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Old 12-29-2015, 12:01 PM   #15
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We have used the oil-filled heaters in the S&B, but they're too large for the MH. They pull the same amount of current as the ceramic heaters, but once the oil heats up it will continue to put out heat with the heating elements set low to only come on intermittently, not a constant current draw. For it to be effective you need to keep it on low all the time, not turn it on and off as you would a ceramic heater.
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Old 12-29-2015, 12:21 PM   #16
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As an electrical engineer i would like to explain that all resistance heaters produce the same amount of heat per Watt consumed. There is a lot of misinformation on the subject. A recent national ad on TV incorrectly claimed efficiencies not supported by science. 1500 Watt heaters are common and all produce the same amount of heat.
ronboatplane

I agree.

Simply stated the only difference in the amount of heat produced by a $20.00 1500 watt electric space heater and a $250.00 1500 watt electric space heater is $220.00.

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Old 12-29-2015, 12:55 PM   #17
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I use the oil filled, which I got from Wally World for about $29, and it does the job. I use it for keeping the coach temp from freezing in the winter, and it's done the job the last 3years.


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Old 12-29-2015, 01:16 PM   #18
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ronboatplane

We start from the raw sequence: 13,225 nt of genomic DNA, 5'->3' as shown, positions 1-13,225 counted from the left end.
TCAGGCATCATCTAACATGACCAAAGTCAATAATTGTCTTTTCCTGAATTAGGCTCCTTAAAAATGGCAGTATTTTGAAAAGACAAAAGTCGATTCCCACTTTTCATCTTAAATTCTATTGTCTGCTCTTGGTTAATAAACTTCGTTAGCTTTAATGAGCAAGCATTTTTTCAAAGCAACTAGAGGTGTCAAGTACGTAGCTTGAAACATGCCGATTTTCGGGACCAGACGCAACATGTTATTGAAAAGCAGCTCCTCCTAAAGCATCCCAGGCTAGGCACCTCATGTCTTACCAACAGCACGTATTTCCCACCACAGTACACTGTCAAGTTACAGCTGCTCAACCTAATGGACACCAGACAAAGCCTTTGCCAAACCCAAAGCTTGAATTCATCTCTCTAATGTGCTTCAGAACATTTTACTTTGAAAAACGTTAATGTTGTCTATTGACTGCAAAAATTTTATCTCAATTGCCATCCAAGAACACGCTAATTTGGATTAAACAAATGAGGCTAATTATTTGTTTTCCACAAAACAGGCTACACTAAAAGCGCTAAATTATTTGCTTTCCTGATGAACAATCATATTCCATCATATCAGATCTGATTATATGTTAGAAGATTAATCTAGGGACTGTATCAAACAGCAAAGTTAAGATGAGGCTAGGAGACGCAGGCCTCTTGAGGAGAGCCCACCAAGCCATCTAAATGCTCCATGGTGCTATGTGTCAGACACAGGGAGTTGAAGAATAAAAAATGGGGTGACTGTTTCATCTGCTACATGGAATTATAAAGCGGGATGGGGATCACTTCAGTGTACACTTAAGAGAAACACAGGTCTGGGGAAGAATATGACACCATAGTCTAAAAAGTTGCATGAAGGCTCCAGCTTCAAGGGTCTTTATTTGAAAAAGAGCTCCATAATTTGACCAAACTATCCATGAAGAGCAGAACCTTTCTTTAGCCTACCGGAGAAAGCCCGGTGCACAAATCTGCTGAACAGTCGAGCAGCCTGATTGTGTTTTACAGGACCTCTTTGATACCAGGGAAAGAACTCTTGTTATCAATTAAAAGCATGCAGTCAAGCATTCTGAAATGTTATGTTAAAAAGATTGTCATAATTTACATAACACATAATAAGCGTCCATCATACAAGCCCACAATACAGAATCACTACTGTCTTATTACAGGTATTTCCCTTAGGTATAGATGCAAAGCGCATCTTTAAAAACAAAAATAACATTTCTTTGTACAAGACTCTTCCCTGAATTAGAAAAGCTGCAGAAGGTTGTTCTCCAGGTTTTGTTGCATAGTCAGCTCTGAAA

I agree.

Simply stated the only difference in the amount of heat produced by a $20.00 1500 watt electric space heater and a $250.00 1500 watt electric space heater is $220.00.

Mel
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Where does the other $10 go to?
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Old 12-29-2015, 01:28 PM   #19
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We use a Vornado AVH4 Whole Room Vortex Heater and love it. It is almost completely silent as it spreads the heat evenly throughout the front of the coach. It was one of the top rated heaters in Consumers Reports Magazine.

We also have 2 heat pumps on the roof, but but much prefer the Vorando to the heat pumps because of the lack of any noise and the better heat flow.
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Old 12-29-2015, 01:46 PM   #20
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Where does the other $10 go to?
I guess I saved $10 more than I thought
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Old 12-29-2015, 02:31 PM   #21
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Most heaters have two wattage settings.....use the setting which produces less than 1000 watts and then you don't over stress the plugs, receptical or the wiring. 1500 watts causes the plugs and wiring to get hot in many cases.

The oil filled electric radiators can be run on a 600 watt setting. Get two. That way the transfer switch contacts, etc, feel no stress at all.
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Old 12-29-2015, 05:30 PM   #22
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We have two Lasko towers that we use...thus saving our own fuel when in a CG.
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Old 12-29-2015, 06:51 PM   #23
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I only use heaters with a mechanical power switch. Digital controlled heaters will not automatically return to ON following a temporary power failure.
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Old 12-29-2015, 07:26 PM   #24
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Cool

Quote:
Originally Posted by ronboatplane View Post